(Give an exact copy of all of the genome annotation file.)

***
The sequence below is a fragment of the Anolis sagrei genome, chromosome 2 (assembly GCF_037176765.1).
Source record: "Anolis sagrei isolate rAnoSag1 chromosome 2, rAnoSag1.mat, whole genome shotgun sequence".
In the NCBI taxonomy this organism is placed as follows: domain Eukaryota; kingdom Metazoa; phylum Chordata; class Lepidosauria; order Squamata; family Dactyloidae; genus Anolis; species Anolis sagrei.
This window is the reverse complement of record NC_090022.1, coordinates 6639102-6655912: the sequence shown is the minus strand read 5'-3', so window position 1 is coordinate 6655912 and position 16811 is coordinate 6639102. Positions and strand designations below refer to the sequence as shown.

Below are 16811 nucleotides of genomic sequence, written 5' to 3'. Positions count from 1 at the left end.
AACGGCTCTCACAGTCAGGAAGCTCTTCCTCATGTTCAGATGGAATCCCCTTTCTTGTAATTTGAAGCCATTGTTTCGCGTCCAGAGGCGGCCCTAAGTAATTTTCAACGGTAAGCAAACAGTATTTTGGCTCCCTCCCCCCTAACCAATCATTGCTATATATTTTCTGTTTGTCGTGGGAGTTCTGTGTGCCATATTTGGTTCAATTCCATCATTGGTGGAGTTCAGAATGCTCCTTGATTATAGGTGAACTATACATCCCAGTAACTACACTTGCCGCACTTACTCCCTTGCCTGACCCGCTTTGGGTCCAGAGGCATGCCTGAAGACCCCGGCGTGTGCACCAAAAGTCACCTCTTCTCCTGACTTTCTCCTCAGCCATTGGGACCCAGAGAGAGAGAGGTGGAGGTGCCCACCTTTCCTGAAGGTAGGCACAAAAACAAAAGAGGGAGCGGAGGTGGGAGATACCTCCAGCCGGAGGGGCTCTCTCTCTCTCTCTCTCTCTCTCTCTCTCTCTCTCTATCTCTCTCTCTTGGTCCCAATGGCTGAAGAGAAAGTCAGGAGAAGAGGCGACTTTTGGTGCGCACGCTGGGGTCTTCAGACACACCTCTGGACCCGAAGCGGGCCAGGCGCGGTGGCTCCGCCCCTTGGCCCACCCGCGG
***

The sequence below is a fragment of the Anolis sagrei genome, chromosome 2 (assembly GCF_037176765.1).
Source record: "Anolis sagrei isolate rAnoSag1 chromosome 2, rAnoSag1.mat, whole genome shotgun sequence".
In the NCBI taxonomy this organism is placed as follows: domain Eukaryota; kingdom Metazoa; phylum Chordata; class Lepidosauria; order Squamata; family Dactyloidae; genus Anolis; species Anolis sagrei.
This window is the reverse complement of record NC_090022.1, coordinates 6639102-6655912: the sequence shown is the minus strand read 5'-3', so window position 1 is coordinate 6655912 and position 16811 is coordinate 6639102. Positions and strand designations below refer to the sequence as shown.

Below are 16811 nucleotides of genomic sequence, written 5' to 3'. Positions count from 1 at the left end.
AACGGCTCTCACAGTCAGGAAGCTCTTCCTCATGTTCAGATGGAATCCCCTTTCTTGTAATTTGAAGCCATTGTTTCGCGTCCAGAGGCGGCCCTAAGTAATTTTCAACGGTAAGCAAACAGTATTTTGGCTCCCTCCCCCCTAACCAATCATTGCTATATATTTTCTGTTTGTCGTGGGAGTTCTGTGTGCCATATTTGGTTCAATTCCATCATTGGTGGAGTTCAGAATGCTCCTTGATTATAGGTGAACTATACATCCCAGTAACTACACTTGCCGCACTTACTCCCTTGCCTGACCCGCTTTGGGTCCAGAGGCATGCCTGAAGACCCCGGCGTGTGCACCAAAAGTCACCTCTTCTCCTGACTTTCTCCTCAGCCATTGGGACCCAGAGAGAGAGAGGTGGAGGTGCCCACCTTTCCTGAAGGTAGGCACAAAAACAAAAGAGGGAGCGGAGGTGGGAGATACCTCCAGCCGGAGGGGCTCTCTCTCTCTCTCTCTCTCTCTCTCTCTCTCTCTCTATCTCTCTCTCTTGGTCCCAATGGCTGAAGAGAAAGTCAGGAGAAGAGGCGACTTTTGGTGCGCACGCTGGGGTCTTCAGACACACCTCTGGACCCGAAGCGGGCCAGGCGCGGTGGCTCCGCCCCTTGGCCCACCCGCGG